The adventures of David Balfour, a young orphan, as he journeys through the dangerous Scottish Highlands in an attempt to regain his rightful inheritance.
When young David Balfour's father dies, he gives his only son a letter leading the boy to his estranged uncle—little suspecting that this miserly man will steal David's inheritance and arrange for him to be kidnapped, put aboard a ship to the Carolinas, and sold into slavery. But fate intervenes: David finds himself shipwrecked—and, now, penniless. Together with a Jacobite rebel named Alan Breck (a real historical figure), young Balfour travels across the dangerous Scottish Highlands, making his way back home to reclaim his birthright.
This classic tale of high adventure, called by Henry James "Stevenson's best book," is an action-packed "boys' book" in the vein of Stevenson's Treasure Island, as well as a worthy heir to the long tradition of historical romances in the Western canon.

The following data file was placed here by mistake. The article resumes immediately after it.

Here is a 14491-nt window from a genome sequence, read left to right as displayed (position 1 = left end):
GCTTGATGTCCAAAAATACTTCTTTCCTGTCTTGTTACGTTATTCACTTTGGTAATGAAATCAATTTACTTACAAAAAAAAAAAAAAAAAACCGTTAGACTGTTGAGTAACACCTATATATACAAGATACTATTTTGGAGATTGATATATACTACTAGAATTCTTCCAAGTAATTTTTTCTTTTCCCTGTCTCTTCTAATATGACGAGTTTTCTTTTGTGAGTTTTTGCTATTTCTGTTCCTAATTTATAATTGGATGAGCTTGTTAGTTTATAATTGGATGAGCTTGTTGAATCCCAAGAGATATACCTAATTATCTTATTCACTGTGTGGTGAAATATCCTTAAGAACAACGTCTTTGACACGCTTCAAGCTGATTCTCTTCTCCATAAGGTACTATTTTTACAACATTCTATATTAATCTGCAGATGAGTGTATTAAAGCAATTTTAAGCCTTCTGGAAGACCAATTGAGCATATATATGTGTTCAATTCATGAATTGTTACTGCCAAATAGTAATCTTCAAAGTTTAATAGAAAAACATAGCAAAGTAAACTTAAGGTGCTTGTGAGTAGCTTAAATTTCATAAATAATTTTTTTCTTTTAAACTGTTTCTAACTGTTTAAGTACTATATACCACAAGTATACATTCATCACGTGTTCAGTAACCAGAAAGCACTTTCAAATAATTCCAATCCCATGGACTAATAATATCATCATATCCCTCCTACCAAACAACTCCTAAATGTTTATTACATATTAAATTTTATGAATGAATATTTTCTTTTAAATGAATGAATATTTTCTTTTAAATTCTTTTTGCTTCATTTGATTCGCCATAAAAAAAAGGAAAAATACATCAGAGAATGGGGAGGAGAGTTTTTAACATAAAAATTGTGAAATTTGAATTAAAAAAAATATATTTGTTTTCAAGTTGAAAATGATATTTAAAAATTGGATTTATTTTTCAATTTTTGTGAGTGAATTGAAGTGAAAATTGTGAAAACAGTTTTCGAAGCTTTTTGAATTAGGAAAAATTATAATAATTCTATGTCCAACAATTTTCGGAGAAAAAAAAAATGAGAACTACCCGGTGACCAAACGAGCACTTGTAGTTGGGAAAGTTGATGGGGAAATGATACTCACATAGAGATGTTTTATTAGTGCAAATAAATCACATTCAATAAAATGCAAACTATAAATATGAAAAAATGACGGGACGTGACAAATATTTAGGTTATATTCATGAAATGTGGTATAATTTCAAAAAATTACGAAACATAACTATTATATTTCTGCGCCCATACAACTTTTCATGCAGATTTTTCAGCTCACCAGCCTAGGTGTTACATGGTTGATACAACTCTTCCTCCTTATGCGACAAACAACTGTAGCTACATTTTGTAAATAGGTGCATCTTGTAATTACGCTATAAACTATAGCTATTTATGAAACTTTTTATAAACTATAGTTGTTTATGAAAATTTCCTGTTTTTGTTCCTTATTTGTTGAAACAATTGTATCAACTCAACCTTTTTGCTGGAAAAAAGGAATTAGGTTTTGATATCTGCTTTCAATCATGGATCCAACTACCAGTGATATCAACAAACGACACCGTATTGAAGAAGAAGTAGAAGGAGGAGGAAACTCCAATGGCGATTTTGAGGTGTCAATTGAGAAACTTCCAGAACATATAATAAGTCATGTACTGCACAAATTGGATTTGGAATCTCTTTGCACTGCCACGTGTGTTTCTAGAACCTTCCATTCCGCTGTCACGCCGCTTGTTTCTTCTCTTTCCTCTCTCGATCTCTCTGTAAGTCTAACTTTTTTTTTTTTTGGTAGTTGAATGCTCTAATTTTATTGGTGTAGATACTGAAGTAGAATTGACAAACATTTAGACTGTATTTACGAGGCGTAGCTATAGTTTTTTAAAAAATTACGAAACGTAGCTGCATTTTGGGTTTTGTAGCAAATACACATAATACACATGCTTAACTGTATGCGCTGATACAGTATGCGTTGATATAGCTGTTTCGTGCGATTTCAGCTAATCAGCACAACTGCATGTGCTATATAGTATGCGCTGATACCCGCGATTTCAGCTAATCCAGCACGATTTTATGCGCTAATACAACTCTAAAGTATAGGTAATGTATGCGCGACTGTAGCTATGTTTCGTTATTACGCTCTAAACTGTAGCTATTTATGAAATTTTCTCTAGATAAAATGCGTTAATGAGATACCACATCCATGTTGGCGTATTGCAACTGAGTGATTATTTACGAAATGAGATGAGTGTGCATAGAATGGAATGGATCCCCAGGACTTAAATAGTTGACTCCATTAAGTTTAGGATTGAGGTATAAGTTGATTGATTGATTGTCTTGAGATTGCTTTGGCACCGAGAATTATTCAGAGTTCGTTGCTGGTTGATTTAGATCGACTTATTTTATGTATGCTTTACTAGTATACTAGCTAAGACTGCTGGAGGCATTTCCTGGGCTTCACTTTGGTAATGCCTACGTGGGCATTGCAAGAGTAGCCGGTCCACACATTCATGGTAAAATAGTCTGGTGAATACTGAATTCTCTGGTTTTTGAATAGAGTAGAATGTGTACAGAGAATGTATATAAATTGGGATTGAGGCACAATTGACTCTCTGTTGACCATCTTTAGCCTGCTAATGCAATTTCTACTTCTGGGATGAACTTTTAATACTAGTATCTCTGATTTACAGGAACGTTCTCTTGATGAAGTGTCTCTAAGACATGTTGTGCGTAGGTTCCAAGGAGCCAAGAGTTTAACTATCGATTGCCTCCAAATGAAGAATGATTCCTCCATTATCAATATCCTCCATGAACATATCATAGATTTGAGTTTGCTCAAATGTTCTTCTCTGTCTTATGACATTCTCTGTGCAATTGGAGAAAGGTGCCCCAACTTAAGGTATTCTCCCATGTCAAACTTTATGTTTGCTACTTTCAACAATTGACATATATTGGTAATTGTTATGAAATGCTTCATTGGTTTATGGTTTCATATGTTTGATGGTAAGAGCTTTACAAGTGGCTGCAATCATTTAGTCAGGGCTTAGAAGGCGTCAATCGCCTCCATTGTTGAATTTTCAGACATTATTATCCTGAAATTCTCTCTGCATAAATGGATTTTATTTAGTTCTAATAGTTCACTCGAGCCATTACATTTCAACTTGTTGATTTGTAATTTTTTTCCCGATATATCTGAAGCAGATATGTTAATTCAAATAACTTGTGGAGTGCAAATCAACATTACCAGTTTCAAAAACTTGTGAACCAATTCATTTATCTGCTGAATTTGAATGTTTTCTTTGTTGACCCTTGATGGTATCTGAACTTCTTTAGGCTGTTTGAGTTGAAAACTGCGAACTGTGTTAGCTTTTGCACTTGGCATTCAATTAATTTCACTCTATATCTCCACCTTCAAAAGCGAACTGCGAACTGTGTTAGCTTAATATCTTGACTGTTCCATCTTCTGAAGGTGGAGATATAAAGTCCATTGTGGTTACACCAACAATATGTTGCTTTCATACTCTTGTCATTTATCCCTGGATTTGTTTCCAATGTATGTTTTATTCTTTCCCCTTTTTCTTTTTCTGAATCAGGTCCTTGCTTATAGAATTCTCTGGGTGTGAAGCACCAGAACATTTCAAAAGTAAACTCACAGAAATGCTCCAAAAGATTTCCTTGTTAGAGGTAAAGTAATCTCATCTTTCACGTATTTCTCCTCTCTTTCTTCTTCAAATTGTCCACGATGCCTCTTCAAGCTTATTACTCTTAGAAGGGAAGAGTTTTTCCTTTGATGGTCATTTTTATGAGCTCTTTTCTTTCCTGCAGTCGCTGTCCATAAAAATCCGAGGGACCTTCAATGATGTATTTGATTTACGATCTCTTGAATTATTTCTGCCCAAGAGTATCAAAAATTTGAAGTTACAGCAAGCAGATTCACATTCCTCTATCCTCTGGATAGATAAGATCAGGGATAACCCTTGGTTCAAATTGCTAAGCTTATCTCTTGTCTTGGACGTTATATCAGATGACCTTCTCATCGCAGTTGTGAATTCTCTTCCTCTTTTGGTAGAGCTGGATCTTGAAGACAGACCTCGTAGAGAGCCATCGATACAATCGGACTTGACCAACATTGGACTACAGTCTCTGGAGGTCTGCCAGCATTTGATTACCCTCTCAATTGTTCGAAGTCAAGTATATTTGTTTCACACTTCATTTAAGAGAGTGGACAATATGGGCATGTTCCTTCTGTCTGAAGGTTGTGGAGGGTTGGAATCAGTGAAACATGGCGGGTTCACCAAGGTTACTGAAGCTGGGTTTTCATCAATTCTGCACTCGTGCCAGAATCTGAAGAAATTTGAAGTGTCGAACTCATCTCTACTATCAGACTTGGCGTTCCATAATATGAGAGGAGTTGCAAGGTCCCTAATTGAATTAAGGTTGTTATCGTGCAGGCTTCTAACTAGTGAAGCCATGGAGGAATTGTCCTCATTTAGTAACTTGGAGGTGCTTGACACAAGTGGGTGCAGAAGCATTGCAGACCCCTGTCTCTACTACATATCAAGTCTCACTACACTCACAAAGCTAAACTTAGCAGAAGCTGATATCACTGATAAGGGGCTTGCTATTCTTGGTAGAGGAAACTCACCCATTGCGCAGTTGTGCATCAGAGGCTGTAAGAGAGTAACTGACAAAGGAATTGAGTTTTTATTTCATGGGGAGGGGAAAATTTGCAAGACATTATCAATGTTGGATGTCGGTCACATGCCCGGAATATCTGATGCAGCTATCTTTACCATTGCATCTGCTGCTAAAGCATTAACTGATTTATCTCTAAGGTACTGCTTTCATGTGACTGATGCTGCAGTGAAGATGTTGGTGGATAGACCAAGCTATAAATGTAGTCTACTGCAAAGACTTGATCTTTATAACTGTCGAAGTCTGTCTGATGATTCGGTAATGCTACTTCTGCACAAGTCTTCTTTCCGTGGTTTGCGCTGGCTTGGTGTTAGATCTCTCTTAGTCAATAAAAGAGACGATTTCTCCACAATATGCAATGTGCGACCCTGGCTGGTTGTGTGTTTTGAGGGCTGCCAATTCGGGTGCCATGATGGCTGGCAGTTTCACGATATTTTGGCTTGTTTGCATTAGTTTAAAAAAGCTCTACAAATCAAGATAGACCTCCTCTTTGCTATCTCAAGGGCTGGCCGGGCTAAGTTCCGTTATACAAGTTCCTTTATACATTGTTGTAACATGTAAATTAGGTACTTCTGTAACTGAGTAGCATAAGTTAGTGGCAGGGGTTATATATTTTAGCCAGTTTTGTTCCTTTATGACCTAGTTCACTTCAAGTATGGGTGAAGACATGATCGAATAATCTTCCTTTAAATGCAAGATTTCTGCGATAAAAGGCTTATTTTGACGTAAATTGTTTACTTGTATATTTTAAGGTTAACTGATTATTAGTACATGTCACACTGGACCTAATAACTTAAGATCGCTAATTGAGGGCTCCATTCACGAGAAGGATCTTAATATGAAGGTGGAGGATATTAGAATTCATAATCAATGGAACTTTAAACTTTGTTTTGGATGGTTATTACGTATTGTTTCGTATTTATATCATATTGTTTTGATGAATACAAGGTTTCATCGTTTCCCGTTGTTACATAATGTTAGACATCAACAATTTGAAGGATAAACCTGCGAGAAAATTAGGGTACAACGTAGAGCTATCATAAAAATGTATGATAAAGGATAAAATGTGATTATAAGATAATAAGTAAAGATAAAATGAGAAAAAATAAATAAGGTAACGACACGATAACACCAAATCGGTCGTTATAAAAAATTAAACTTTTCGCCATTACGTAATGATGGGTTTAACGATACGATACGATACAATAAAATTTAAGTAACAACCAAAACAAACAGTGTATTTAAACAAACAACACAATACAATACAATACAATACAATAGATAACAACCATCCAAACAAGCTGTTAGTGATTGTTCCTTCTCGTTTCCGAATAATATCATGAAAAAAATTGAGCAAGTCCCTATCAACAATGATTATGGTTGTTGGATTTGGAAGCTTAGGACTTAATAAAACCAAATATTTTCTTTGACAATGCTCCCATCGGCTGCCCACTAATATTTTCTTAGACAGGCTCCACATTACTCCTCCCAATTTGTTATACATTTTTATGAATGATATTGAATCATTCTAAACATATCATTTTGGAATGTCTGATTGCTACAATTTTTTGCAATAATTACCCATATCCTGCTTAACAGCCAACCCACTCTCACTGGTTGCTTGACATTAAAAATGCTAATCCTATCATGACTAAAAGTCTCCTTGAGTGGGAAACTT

This edition includes: -A concise introduction that gives the reader important background information -A chronology of the author's life and work -A timeline of significant events that provides the book's historical context -An outline of key themes and plot points to guide the reader's own interpretations -Detailed explanatory notes -Critical analysis, including contemporary and modern perspectives on the work -Discussion questions to promote lively classroom and book group interaction -A list of recommended related books and films to broaden the reader's experience
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Robert Louis Stevenson was born on November 13, 1850. He spent his childhood in Edinburgh, Scotland, but traveled widely in the United States and throughout the South Seas. The author of many novels, including The Strange Case of Dr. Jekyll and Mr. Hyde, Kidnapped, The Black Arrow, and Treasure Island, he died in 1894.